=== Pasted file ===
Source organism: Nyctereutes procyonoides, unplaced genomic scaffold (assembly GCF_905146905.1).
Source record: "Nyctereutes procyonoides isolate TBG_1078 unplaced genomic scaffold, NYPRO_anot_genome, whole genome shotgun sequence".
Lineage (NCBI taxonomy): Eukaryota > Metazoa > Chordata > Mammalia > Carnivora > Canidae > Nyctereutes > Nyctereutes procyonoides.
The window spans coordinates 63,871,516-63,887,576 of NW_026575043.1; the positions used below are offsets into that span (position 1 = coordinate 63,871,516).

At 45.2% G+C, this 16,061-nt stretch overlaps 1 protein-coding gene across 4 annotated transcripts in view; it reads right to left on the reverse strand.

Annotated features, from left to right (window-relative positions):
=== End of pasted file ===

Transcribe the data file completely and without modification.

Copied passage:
Source organism: Nyctereutes procyonoides, unplaced genomic scaffold (assembly GCF_905146905.1).
Source record: "Nyctereutes procyonoides isolate TBG_1078 unplaced genomic scaffold, NYPRO_anot_genome, whole genome shotgun sequence".
Lineage (NCBI taxonomy): Eukaryota > Metazoa > Chordata > Mammalia > Carnivora > Canidae > Nyctereutes > Nyctereutes procyonoides.
The window spans coordinates 63,871,516-63,887,576 of NW_026575043.1; the positions used below are offsets into that span (position 1 = coordinate 63,871,516).

At 45.2% G+C, this 16,061-nt stretch overlaps 1 protein-coding gene across 4 annotated transcripts in view; it reads right to left on the reverse strand.

Annotated features, from left to right (window-relative positions):